As ruling nears, immigrant fights for anti-deportation act

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In this Nov. 7, 2019, photo Martin Batalla Vidal, a recipient of Deferred Action for Childhood Arrivals, discusses his lawsuit to preserve the program in New York. Vidal is a lead plaintiff in one of the cases to preserve the program known as DACA.The Supreme Court is scheduled to hear arguments on the case on Tuesday, Nov. 12. (AP Photo/Ted Shaffrey)

NEW YORK, NY – A Mexican immigrant fighting President Donald Trump's attempt to end a program shielding young immigrants from deportation says he is nervous about the case finally being heard by the U.S. Supreme Court.

Martín Batalla Vidal is a lead plaintiff in one of the cases to preserve the Obama-era program known as Deferred Action for Childhood Arrivals and has seen his name splashed in legal documents since 2016, when he first sued in New York.

The 29-year-old certified nursing assistant at a rehabilitation clinic for traumatic brain injury in Queens, New York, has described the legal journey since then as stressful, with people sending him hateful messages. He has had to sacrifice days at work so he could go to protests, press conferences and meetings with attorneys.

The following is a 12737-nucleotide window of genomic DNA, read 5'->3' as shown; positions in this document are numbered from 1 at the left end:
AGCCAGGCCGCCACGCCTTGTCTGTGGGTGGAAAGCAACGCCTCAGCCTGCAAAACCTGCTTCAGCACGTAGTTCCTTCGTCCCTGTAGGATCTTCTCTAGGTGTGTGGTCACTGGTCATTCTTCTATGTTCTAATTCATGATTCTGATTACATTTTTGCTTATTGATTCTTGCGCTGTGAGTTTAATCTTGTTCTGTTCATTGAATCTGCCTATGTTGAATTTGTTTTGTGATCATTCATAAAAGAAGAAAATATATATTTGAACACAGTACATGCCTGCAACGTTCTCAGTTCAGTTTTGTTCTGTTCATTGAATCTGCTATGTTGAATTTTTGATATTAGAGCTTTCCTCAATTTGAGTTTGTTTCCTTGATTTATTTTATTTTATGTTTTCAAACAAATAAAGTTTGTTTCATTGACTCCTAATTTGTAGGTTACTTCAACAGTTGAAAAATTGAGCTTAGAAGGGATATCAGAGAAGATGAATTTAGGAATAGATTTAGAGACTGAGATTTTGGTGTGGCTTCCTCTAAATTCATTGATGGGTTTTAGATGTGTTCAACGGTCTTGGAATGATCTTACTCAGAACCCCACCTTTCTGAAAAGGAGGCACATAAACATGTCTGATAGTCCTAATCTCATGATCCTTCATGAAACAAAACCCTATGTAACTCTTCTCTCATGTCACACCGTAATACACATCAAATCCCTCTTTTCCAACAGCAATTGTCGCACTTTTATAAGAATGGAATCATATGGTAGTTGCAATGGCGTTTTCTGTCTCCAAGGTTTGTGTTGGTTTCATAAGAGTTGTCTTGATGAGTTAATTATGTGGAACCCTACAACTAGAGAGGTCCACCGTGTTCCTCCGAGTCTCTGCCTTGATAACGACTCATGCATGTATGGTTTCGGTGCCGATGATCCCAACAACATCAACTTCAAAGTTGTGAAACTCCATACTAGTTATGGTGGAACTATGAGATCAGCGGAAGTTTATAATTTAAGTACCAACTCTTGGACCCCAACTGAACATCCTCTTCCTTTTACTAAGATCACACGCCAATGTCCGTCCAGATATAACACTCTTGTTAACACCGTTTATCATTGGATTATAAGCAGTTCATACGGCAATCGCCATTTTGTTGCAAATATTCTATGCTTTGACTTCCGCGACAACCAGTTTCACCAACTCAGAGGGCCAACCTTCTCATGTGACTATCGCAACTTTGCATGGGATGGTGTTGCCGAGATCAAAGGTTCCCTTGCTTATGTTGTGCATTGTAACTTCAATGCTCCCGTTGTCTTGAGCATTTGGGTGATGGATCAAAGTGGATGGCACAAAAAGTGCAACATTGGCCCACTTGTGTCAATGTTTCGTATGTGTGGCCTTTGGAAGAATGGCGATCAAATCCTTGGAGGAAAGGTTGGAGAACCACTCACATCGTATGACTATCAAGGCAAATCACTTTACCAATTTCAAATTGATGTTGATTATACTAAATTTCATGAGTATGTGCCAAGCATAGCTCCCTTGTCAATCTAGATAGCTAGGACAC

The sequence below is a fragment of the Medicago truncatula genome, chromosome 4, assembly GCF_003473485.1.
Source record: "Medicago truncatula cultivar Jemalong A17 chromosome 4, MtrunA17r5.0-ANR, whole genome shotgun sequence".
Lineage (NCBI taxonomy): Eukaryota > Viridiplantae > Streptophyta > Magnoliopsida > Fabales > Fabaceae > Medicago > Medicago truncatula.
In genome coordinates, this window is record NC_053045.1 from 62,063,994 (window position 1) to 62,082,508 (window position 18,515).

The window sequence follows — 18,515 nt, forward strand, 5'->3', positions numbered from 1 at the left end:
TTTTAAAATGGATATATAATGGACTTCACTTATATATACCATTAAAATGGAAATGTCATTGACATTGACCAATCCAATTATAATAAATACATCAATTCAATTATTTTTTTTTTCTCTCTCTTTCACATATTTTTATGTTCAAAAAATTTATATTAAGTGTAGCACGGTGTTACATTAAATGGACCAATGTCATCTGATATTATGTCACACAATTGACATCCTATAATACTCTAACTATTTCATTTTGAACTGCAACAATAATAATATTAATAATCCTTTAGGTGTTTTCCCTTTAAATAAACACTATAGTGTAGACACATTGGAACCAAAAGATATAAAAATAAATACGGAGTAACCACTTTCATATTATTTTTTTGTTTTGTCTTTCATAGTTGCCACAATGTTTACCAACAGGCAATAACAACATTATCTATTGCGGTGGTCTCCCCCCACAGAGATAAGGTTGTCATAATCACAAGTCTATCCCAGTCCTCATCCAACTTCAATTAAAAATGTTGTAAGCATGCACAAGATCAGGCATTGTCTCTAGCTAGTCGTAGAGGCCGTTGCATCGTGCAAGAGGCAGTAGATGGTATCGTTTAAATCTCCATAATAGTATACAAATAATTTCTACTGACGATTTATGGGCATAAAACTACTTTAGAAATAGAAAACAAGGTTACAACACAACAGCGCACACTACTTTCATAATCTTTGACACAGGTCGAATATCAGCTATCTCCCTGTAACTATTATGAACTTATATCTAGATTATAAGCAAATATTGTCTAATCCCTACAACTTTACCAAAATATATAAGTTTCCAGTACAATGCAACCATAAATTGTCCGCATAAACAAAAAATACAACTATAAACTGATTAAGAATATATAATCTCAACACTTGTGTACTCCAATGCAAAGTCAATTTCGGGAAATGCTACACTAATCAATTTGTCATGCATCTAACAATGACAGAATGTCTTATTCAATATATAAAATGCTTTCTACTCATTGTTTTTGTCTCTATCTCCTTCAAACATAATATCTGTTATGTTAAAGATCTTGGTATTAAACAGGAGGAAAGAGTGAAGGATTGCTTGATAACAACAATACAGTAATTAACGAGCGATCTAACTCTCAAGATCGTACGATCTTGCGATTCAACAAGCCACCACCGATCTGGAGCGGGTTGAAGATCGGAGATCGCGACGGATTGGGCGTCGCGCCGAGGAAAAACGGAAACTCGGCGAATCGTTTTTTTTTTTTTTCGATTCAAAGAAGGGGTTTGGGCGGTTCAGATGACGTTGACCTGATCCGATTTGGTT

Even with his worries, Batalla Vidal is hopeful immigrants like him will be able to stay in the country.

"I don't know what is going to happen," said Batalla Vidal, who lives with his mother, two brothers and a dog in an apartment at the border of Queens and Brooklyn. "Whatever the outcome is, we know that we have fought hard for it and we will continue fighting. I am trying to be positive."

The nation's highest court is scheduled to hear oral arguments on the case Tuesday.

The program protects about 700,000 people, often called "Dreamers," who were brought to the U.S. illegally as children or came with families that overstayed visas.

With the attempted elimination of Deferred Action for Childhood Arrivals, there was renewed pressure in Congress to pass the DREAM Act, or Development, Relief and Education for Alien Minors, a series of never-passed proposals to protect young immigrants vulnerable to deportation. Opponents say the law rewards people for breaking the law, encourages illegal immigration and hurts American workers.